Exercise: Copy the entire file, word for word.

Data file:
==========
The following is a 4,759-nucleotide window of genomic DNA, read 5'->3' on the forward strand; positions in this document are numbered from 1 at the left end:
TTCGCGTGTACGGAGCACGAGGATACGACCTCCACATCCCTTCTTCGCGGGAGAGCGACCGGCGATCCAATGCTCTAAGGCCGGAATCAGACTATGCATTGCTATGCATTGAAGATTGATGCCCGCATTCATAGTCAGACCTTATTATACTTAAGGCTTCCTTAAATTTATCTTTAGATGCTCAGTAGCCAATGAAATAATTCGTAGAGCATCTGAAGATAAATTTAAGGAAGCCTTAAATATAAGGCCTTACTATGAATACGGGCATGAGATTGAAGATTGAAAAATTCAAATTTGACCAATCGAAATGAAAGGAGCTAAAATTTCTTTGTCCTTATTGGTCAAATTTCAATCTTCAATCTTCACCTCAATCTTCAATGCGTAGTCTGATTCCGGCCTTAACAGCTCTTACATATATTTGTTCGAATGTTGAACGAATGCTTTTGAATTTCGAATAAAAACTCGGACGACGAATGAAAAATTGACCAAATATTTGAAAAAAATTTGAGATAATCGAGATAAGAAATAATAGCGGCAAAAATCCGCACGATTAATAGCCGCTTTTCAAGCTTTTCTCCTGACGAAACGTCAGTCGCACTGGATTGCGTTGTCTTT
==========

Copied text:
The following is a 4,759-nucleotide window of genomic DNA, read 5'->3' on the forward strand; positions in this document are numbered from 1 at the left end:
TTCGCGTGTACGGAGCACGAGGATACGACCTCCACATCCCTTCTTCGCGGGAGAGCGACCGGCGATCCAATGCTCTAAGGCCGGAATCAGACTATGCATTGCTATGCATTGAAGATTGATGCCCGCATTCATAGTCAGACCTTATTATACTTAAGGCTTCCTTAAATTTATCTTTAGATGCTCAGTAGCCAATGAAATAATTCGTAGAGCATCTGAAGATAAATTTAAGGAAGCCTTAAATATAAGGCCTTACTATGAATACGGGCATGAGATTGAAGATTGAAAAATTCAAATTTGACCAATCGAAATGAAAGGAGCTAAAATTTCTTTGTCCTTATTGGTCAAATTTCAATCTTCAATCTTCACCTCAATCTTCAATGCGTAGTCTGATTCCGGCCTTAACAGCTCTTACATATATTTGTTCGAATGTTGAACGAATGCTTTTGAATTTCGAATAAAAACTCGGACGACGAATGAAAAATTGACCAAATATTTGAAAAAAATTTGAGATAATCGAGATAAGAAATAATAGCGGCAAAAATCCGCACGATTAATAGCCGCTTTTCAAGCTTTTCTCCTGACGAAACGTCAGTCGCACTGGATTGCGTTGTCTTT